This Saturday a walk along a beautiful greenway in Maryville will support children with hearing loss.

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This Saturday you have a chance to walk along a beautiful greenway in Maryville while you support children with hearing loss.

It's an event called Celebrate Sound. The walk this Saturday starts at 9:00 at the Maryville Greenbelt Pavilion.

A walk this weekend will help those with hearing loss. Emily Stroud and Brian Holt

When Drake Williams was just a baby, his parents found out he was deaf.

Drake's parents found out when he was a baby.

His mother Vagen Williams said, "Luckily there are resources out there and as soon as we found out there were people there to help us along the way."

One resource is therapy sessions for the profoundly deaf at the University of Tennessee Speech and Hearing Center.

Drake is one of the children who participates who has cochlear implants. Those are surgically implanted electronic devices that provided a sense of sound for people who are deaf.

"As soon as he got his first cochlear implant activated his face lit up and he went through a series of emotions that we were lucky enough to catch on camera," his mother said.

The video captures the first time Drake heard his parents' voices. Vagen and Scott Williams have celebrated his progress ever since.

A walk this weekend called Celebrate Sound will spread awareness of hearing loss. It's sponsored by Sertoma.

Don Thompson explained, "It's an acronym. It sounds for Service To Mankind. And the big push inside international Sertoma is hearing health."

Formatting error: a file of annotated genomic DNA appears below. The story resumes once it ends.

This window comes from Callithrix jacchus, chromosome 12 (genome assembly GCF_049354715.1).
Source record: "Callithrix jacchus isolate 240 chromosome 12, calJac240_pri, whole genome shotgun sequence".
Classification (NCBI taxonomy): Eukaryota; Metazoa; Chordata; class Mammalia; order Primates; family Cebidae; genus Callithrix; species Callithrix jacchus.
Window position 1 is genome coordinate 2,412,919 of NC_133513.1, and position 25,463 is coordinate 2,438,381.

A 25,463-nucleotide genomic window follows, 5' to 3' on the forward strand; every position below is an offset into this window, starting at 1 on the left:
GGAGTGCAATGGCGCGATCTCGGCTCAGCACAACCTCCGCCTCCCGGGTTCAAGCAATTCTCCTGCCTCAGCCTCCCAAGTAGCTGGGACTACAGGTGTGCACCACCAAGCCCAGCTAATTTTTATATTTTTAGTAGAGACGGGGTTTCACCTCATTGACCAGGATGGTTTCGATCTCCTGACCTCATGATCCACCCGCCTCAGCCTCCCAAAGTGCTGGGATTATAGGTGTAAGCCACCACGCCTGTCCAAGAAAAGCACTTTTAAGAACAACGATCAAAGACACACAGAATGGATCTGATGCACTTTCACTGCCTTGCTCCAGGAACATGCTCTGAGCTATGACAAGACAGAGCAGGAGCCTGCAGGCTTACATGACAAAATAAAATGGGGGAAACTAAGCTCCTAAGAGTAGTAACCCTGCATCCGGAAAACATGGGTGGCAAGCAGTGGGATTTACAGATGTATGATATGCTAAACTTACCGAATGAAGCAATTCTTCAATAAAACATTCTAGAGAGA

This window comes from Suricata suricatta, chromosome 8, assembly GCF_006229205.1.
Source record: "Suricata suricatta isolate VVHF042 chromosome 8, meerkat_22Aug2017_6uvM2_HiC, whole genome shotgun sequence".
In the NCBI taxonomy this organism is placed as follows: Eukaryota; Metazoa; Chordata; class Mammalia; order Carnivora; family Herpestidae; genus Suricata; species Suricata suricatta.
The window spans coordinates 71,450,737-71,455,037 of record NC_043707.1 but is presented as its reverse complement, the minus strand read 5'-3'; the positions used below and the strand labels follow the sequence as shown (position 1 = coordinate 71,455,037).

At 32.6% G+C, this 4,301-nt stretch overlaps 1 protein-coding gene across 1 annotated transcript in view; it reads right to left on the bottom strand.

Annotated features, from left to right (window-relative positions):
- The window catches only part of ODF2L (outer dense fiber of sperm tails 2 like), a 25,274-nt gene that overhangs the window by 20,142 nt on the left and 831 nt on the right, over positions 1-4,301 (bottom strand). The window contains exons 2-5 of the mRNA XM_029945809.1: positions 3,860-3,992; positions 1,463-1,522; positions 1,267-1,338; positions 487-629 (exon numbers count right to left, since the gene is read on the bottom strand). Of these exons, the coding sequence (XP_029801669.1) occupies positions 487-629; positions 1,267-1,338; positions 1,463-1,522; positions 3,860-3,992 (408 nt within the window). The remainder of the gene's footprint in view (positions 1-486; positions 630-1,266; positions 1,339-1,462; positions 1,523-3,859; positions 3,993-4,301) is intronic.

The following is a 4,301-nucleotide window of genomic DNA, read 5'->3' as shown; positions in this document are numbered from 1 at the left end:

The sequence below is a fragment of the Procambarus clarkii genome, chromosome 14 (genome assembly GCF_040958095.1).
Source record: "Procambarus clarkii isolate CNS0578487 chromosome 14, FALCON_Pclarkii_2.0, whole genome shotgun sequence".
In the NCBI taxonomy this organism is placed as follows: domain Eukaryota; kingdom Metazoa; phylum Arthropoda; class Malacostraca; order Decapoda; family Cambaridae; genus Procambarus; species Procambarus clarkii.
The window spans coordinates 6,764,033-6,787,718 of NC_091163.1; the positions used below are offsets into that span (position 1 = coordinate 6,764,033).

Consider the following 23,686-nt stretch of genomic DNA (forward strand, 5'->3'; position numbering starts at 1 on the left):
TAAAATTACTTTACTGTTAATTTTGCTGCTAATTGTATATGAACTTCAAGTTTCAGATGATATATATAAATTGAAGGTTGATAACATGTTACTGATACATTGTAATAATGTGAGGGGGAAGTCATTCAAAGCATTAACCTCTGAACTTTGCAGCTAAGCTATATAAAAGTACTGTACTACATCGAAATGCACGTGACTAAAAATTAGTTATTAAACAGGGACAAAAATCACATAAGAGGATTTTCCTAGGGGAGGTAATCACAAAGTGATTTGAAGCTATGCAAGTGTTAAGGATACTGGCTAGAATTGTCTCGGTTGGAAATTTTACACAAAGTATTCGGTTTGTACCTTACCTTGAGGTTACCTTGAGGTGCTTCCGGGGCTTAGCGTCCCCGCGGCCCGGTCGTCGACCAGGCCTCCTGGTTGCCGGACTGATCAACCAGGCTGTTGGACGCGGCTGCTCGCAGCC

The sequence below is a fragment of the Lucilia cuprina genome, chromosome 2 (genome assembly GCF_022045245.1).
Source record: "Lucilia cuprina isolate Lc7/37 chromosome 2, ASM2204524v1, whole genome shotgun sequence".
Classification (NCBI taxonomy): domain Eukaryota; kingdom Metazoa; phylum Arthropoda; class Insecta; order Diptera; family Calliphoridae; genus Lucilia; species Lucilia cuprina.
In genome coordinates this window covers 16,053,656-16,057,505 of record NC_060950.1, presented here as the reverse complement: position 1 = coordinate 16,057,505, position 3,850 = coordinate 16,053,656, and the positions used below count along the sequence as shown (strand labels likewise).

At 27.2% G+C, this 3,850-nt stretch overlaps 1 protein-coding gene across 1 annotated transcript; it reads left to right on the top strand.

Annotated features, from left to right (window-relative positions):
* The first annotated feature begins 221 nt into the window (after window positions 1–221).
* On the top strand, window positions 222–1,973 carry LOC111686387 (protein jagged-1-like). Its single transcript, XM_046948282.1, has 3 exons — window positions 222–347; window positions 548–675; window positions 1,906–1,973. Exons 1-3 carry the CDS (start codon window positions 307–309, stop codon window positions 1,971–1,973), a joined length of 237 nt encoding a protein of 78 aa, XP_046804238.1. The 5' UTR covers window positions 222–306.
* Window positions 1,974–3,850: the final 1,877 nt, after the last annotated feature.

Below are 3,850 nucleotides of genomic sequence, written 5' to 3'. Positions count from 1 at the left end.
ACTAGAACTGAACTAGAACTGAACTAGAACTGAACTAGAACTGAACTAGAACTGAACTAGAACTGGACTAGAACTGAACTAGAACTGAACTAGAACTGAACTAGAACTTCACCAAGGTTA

He said the walk will raise awareness and benefit three groups: UT Speech and Hearing Department, the Hearing and Speech Foundation in Maryville, and Friends of Tennessee's Babies with Special Needs. That's another group he is affiliated with.

"We try to come along side families and be messengers of hope and encouragement to help with things that can't be done with state or federal dollars, such as respite care," he said.

The care therapists take with children transforms their understanding of the world around them.

"He has to learn what a door shutting sounds like and sounds animals make and things like that. They teach him those things and they also teach the parents which is very important. They teach us what techniques to use at home," Vagen said.

His mom said Drake is testing above his age level in speech and language.

"He talks just like any other child and you can understand him, anybody can understand him, it's not just from a mother's perspective. Anybody can understand what he is saying," she said.

He's a little boy who is thriving with a little help from therapy, technology, and tender loving care.

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